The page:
NICIL VS Guyana Stores Limited…Brassington grilled over audit reports
The High Court action between the National Industrial and Commercial Investment Limited and Royal Investment Inc. which owns and operates Guyana Stores, was again called up before Justice Roxanne George-Wiltshire, yesterday.
Royal Investment Inc. is headed by proprietor Tony Yassin. NICIL is being represented by Rafiq Turhan Khan, while Yassin is being represented by Senior Counsel Rex Mc Kay and Edward Luckhoo.
Royal Investment Inc. has been sued by the Privatisation Unit/ NICIL for failing to pay the balance of US$2 million for the 70 million shares in Guyana Stores which the company acquired for US$6million.
At yesterday’s hearing, Head of the Privatization Unit, Winston Brassington, was cross-examined by Senior Counsel McKay about several annual audited reports of Guyana Stores Limited. Brassington was first asked if he had ever seen Guyana Stores’ 2000 audited report. The witness said that he had never seen it. There was no objection for the document to be tendered into evidence. Brassington was questioned about the authorization of the payment of dividends. According to the witness he was aware that the payment was authorized by the shareholders. The witness was then asked if it was paid out of profits of the company, to which he answered in the affirmative.
Senior Counsel McKay then proceeded to question the witness about the audited report of 1999 and the minutes of a board meeting. Brassington was then asked whether he had sought approval from the board for a loan of $300M from Republic Bank.
According to Brassington that loan was to pay dividends. The lawyer cautioned the witness to answer directly instead of giving a lengthy explanation.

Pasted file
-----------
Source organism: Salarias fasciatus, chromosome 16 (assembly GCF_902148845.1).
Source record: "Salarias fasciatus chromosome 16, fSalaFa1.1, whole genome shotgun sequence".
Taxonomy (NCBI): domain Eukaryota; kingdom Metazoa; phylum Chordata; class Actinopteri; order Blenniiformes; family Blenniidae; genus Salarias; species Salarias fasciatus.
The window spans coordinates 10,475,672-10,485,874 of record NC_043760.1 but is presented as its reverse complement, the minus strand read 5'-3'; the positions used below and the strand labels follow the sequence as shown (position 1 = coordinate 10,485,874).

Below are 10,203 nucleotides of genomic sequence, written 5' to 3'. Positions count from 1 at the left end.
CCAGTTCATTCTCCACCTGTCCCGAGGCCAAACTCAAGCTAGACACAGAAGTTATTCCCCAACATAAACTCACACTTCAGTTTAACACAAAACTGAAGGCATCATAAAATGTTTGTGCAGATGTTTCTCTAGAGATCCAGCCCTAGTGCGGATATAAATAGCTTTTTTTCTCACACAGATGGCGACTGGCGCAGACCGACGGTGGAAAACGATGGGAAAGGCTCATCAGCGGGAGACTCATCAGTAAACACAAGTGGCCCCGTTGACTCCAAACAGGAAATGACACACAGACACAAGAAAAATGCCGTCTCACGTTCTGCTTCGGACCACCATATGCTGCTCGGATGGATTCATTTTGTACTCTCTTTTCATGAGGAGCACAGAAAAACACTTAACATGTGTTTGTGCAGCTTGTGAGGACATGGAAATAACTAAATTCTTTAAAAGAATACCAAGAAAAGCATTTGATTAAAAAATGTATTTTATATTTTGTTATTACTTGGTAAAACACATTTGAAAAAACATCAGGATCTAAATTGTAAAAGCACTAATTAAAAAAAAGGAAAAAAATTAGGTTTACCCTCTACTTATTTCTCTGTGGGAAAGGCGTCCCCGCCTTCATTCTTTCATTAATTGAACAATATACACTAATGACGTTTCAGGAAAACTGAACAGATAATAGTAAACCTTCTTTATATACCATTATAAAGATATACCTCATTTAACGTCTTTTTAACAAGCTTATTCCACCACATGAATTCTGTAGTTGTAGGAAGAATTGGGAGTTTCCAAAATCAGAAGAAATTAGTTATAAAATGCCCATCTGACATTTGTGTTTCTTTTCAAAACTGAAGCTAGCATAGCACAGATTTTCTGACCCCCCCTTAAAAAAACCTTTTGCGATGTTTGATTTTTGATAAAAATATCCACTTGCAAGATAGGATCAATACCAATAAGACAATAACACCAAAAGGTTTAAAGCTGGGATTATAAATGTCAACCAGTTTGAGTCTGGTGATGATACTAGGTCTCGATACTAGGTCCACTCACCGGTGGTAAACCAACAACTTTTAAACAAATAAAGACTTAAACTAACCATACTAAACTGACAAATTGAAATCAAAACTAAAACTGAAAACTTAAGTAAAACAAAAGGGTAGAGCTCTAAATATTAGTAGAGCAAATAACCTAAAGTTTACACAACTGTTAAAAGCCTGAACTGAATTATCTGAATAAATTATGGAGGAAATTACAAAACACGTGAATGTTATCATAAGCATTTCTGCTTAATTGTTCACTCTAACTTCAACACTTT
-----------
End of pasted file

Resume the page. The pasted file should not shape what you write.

Brassington was then reminded that he had said that he had paid the dividends from profits, but is now claiming that it was paid from the loan. The witness was then asked if he was knowledgeable about the Companies Act section 50. Brassington replied in the negative.
He was then asked if he was aware that he was in violation of the Company’s Act, to which he said that was not his understanding. The witness admitted that by October 1999, a buyer for Guyana Stores Limited was identified.
Senior Counsel McKay suggested to the witness that he was stripping the company of its assets before the sale since several items were being sold prior to Yassin taking control.
It was noted that during one of the board meetings, that the loans which were taken would have to be repaid by whoever gained ownership of the company. A letter which was written to Brassington by the Finance Manager at Guyana Stores sought to have several issues clarified.
However Brassington told the court that he did not remember the letter, but would not deny that it was sent to him. He was then asked about the steps he took to meet the requests the finance manager had raised. The witness told the court that he did not recall.
Senior Counsel McKay, then put the question to Brassington that he was making steps to reduce the assets of the company before handing it over. He denied that assertion by the lawyer. He was then asked if it would be true to say that the decisions Brassington made, caused Guyana Stores to suffer loss of profits.
The witness sought to give a long explanation, but was cautioned by the lawyer that he needed to be direct. “Don’t be shy…answer the question,” McKay told Brassington. The matter was later adjourned to September where it is expected that Nazham Ali will go into the witness box.
In an affidavit signed by Mr. Tony Yassin, he admitted that on October 4, 2000, he entered into an agreement with National Industrial and Commercial Investment Limited (Privatisation Unit) to purchase the shares in Guyana Stores Limited which was owned by the Government of Guyana.
Furthermore it was stated that before entering into the agreement with National Industrial and Commercial Investment Limited, Yassin was given various information memoranda on June 5, 1996 and packages in March 1999 in respect of the matters and facts which were peculiarly within the knowledge of the National Industrial and Commercial Investment Limited, Government and Privatisation Unit.
To these, the defendant stated, he had no access method of verifying through its own investigation and inquiry.